Indoor container growing requirements for epiphytes

It's true that epiphytes do not need soil, but they can still be potted in containers and grown indoors so long as you're able to mimic their natural environments to some degree. In fact, there are many types of epiphytes that make great houseplants. Life with Plants explains, via their YouTube channel, that the most important factor is creating a suitable potting mix that offers an equal balance of access to air and water. This will allow the roots to breathe and also cut down on fungal issues and root rot.

Coco coir (also called coconut fiber chips), orchid bark, charcoal, and perlite are all porous substrates that create the proper base for epiphytes. Peat moss and organic compost can also be included in small quantities to up the nutrient content. Note that epiphytes will not thrive in a standard garden or potting soil, and whatever you use needs to be very well-draining.

Per Bromeliads.Info, these unique plants can also be mounted on pieces of wood such as driftwood or cork bark. Until they are established, you can keep them tied on with fishing line or wire.

Bright indirect light and humidity are the final components when setting up an appropriate indoor environment. Humidifiers and misters may be necessary. And be sure to avoid long periods of intense direct light since these plants are unaccustomed to such a thing in the dense rainforests of their pasts.

Common pests and diseases with epiphytes

Root and stem rot are the most common problems you're likely to encounter with indoor potted epiphytes. Bromeliads (shown above) and orchids, in particular, are very sensitive to these related problems. Root rot is a serious issue that can claim the life of your plant if you don't act quickly. You might see yellow or dropping leaves, dead roots, and/or shedding flower buds that never get a chance to bloom. If the roots have turned black and mushy by the time you notice that something is wrong, it's probably already too late.

According to Orchid Bliss, the first step in reviving a sick plant is to separate it from its potting mix so the affected roots can dry out. Don't pull on the roots or the base of the plant. Instead, tip the pot over and gently tap it free. Work methodically and delicately so as not to cause further damage. Wipe away any excess soil and then trim the injured roots. Only use clean, disinfected cutting shears to prevent the spread of disease. The remaining healthy roots can be treated with a fungicide. Before repotting your plant in a mix of porous substrates like the ones mentioned earlier, clean and disinfect the container, and let everything dry.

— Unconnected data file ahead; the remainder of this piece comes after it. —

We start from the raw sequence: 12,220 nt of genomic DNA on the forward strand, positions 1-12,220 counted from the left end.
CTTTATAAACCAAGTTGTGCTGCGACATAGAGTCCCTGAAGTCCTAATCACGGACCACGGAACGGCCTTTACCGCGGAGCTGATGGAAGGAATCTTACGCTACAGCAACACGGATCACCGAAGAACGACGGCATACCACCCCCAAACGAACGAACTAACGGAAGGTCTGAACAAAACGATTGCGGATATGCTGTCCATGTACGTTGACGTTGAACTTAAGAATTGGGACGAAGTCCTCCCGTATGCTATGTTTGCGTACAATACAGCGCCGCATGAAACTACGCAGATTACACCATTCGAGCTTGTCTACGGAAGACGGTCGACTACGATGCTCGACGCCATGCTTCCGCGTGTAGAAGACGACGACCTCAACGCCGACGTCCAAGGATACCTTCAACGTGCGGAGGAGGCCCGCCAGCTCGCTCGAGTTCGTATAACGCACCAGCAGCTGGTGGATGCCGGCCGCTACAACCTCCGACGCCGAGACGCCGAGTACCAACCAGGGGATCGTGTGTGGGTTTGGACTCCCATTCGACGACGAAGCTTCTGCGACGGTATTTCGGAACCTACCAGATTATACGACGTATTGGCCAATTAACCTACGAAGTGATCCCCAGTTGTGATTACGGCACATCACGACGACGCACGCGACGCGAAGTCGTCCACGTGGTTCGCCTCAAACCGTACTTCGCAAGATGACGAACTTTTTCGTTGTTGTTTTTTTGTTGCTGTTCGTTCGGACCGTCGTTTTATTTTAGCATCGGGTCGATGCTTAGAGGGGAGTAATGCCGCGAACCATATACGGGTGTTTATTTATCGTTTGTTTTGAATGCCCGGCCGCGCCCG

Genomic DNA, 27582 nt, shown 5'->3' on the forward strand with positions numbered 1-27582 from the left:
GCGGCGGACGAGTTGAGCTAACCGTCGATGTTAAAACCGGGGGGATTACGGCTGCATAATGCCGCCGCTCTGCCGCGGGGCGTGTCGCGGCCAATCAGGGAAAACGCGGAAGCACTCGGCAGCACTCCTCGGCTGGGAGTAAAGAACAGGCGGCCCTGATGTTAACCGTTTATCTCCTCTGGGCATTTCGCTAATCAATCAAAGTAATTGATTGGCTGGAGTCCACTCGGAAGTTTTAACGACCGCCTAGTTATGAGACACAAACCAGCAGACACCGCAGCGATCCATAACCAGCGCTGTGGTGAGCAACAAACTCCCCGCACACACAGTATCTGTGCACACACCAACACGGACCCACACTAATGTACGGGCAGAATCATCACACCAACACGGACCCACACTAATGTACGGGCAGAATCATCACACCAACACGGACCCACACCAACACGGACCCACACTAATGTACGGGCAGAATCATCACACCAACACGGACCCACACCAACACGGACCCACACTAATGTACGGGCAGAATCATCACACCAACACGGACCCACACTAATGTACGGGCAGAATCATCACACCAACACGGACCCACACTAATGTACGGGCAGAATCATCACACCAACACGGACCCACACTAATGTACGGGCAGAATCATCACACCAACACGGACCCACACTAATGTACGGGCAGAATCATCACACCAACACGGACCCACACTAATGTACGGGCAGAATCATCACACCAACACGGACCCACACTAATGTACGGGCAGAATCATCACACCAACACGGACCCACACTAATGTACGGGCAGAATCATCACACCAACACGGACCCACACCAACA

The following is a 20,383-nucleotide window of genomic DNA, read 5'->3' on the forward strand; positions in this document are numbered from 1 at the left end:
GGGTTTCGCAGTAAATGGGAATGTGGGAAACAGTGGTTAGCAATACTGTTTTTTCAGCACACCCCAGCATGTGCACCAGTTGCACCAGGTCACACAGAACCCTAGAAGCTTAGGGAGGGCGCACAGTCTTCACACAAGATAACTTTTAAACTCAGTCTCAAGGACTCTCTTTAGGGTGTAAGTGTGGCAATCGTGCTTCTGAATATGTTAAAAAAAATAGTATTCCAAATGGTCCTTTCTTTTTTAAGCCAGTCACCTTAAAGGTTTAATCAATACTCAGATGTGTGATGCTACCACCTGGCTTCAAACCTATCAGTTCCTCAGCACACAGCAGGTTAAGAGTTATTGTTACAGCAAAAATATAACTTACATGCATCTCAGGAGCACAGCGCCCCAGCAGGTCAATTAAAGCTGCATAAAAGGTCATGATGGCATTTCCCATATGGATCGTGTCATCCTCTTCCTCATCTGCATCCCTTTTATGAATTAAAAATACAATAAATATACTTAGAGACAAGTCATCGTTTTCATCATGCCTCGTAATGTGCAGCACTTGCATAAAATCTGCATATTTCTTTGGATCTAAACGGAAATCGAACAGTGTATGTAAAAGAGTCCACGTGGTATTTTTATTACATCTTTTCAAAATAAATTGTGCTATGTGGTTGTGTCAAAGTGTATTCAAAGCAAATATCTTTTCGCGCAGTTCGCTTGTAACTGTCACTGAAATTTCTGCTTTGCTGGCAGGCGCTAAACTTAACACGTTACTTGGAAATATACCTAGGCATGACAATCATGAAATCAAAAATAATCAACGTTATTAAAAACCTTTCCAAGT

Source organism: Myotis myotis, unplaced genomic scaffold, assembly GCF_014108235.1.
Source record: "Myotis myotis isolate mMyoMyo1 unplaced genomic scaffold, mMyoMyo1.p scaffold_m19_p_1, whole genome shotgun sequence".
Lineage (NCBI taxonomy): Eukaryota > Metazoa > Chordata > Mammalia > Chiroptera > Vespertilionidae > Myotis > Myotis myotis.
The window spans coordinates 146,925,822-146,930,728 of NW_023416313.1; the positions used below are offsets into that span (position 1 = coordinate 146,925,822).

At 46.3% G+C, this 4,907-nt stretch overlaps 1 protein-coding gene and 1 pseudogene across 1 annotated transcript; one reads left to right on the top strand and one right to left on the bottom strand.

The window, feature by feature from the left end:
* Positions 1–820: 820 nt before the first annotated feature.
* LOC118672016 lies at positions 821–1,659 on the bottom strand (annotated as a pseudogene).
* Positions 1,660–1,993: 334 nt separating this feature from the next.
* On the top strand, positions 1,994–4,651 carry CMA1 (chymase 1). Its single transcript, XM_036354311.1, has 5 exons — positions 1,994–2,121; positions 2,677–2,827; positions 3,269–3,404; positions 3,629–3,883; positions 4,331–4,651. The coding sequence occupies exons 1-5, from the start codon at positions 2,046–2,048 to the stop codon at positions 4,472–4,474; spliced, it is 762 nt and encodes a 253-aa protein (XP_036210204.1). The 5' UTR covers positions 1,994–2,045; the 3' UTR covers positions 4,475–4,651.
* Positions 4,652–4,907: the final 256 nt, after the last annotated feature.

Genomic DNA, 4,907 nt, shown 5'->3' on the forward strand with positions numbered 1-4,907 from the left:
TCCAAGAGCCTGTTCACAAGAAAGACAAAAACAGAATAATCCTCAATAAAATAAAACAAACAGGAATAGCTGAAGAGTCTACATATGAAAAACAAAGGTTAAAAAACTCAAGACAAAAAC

Generally speaking, epiphytes do not suffer from many pest or insect issues.

Popular varieties of epiphytes

We've discussed monsteras, bromeliads, and orchids — all of which are commonly found houseplants that can be grown in containers with appropriate porous potting mixes or as epiphytes with no substrate other than a piece of wood to hang onto. Ferns are also popular indoor plants, some of which are known to improve air quality and humidity inside, potentially making your home healthier.

One more option to consider would be those tiny air plants you often see hanging around eclectic gift shops and nurseries. Like the plants pictured above, these are called Tillandsia and they come in a range of curly leaf patterns and shades of green or other bright colors. Air Plant Supply Co. mounts them on cork bark or arranges them in small glass terrariums. They can hang on their own from hooks you screw into your wall as well.

Air Plant City offers a great tip when caring for Tillandsia in a dry indoor setting. Once every other week, submerge the entire thing in water for a few hours. Spanish moss is in the Tillandsia family and can grow quite large. But don't worry too much — the rest of these plants are usually pretty small!